“Are you ready for oral arguments if everything falls apart?” Justice Baynes asked Walden. “I truly hope not, but I’m being realistic.” Walden said he would be ready.

Prime’s attorney Andrew Zwerling (Garfunkel Wild) said Prime was “ready, willing and able to provide a full-service acute care hospital.”  Despite their original fourth-place status, the hospital group has already begun the process of filing for a 2806 operating license. Prime has linked their application to intervene with Mr. Walden’s; if a deal is cut with Peebles and Mr. Walden withdraws his application, Prime will do so as well.

Dr. Jon Berall is also contesting the apparently non-compliant RFP scores. “The RFP has so many irregularities it must be examined. Everybody in this room knows about evaluator number nine. The SUNY technical results run in the same pattern as number nine,” Berall said.

The settlement calls for ranking hospital proposals higher than non-hospital proposals. Evaluator number nine, however, gave a score of “0” to all four hospital bids, and the highest possible amount of points to developer Fortis.

Dr. Berall told the court that it didn’t make sense to close “a 250-bed full-service hospital in Downtown Brooklyn with its exploding population, both residential and visitors. Emergency departments across Brooklyn are already overwhelmed, he said. “New York Methodist has ambulances lined up in their emergency room bay. At Maimonides they’re delivering babies in the hallways. ERs are in shambles. To remove a maajor player at this time is cruel and unusual punishment for the 460,000 individuals served by LICH.”

He added that once medical care was halted at LICH, “restarting is many times more difficult. “

Frank Carone (Abrams, Fensterman, Fensterman), representing SUNY, said that Dr. Berall supplied “no affidavits to support the facts he argued.

“When we structured the elements, the language we used was artful,” he said. As an example, Carone cited wording on the RFP to the effect that proposals offering a hospital “will be eligible for a higher technical score,” though not necessarily entitled to one. “Evaluators used common sense,” he argued.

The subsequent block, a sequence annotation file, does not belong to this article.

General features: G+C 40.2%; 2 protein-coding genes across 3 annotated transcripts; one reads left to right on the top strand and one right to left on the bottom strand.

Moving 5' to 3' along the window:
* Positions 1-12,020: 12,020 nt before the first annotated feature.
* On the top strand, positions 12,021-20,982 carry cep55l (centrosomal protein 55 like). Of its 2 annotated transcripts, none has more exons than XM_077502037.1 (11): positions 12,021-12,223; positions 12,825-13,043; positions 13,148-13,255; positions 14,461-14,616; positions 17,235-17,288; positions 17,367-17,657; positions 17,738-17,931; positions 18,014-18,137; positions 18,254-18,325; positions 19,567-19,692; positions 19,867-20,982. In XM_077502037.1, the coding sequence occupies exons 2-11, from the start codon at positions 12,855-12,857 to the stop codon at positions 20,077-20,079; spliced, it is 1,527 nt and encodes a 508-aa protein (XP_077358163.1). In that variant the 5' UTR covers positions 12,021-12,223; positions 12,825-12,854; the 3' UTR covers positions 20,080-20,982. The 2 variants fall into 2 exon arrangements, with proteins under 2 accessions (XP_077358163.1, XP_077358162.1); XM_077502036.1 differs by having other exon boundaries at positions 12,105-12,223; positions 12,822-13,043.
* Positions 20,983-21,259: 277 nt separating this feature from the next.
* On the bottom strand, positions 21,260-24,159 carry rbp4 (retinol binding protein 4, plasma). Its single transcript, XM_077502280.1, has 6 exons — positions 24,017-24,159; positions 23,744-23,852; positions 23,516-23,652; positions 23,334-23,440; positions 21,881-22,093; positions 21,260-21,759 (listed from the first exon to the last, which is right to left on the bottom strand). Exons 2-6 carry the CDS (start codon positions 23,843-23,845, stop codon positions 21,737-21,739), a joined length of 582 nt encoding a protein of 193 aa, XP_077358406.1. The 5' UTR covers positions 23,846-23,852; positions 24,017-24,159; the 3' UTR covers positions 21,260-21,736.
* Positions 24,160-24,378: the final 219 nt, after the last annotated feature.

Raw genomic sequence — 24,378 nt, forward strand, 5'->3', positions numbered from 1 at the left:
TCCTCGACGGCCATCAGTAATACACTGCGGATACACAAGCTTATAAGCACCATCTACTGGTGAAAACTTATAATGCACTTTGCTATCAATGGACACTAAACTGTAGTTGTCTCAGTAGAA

Attorney Walden countered that Dr. Berall’s application was “wholly consistant” with the community groups’ arguments, and requested a joint hearing with Berall, should it come to that.

The first-place bidder in SUNY’s RFP process, Brooklyn Health Partners, was eliminated from consideration by SUNY earlier this month, and by Justice Baynes on May 13. Moses Reser, affiliated with BHP’s Brooklyn investor Harry Miller, told the Brooklyn Eagle that BHP’s attorneys had filed a motion on Tuesday to reconsider that decision, and that an appeal was pending. On Wednesday, BHP withdrew their motion for injunctive relief.

Attorneys from all sides praised the judge’s fairness, dignity and patience through more than a year of some  of the most vexing litigation seen in Brooklyn in recent memory. An unusual atmosphere of decorum prevailes in the courtroom, punctuated by moments of camaraderie among legal adversaries.

Walden noted that all parties had compromised and acted collaboratively, “putting more on the table” than previously.

After court was dismissed for the day, some spectators seemed confused by what exactly was happening.

“We are further away now than ever for continuing acute care services in the hospital known as Long Island College Hospital,” said Dr. Al Giwa.

“I’m a little disappointed in the outcome,” said laid-off patient care associate Sheila Brown. “At one time we thought we scored something much better.”

Susan Raboy, spokesperson for Patients for LICH, said, “It’s easy for the lawyers to spend their time talking about legal issues when it’s really about the patients whose lives are at risk and the trained staff which takes care of them. They forgot the main issue: patients and staff.”

Nurse Julie Semente said a stand-alone ER, if that was the outcome, would’t solve the problem of traveling through traffic to life-saving emergency care. “When they say ER, it’s a public deception,” she said. “They don’t have the services to back up a life-threatening emergency. If your appendix is bursting you have to go directly into an operating room. Minutes matter. “

She added that the New York State Nurses Association (NYSNA) had been saying from the very beginning that a community needs assessment was essential. “The entire hospital may have to shut down before the community gets that.”

The deal would leave the community ahead of where it was a year ago, achieving continuity of emergency services and restoration of the ambulances no later than mid-July, Walden said. “Every day we see more progress towards a solution that will address the short and long-term needs of the community.

The case will resume at state Supreme Court at 10 a.m. Thursday.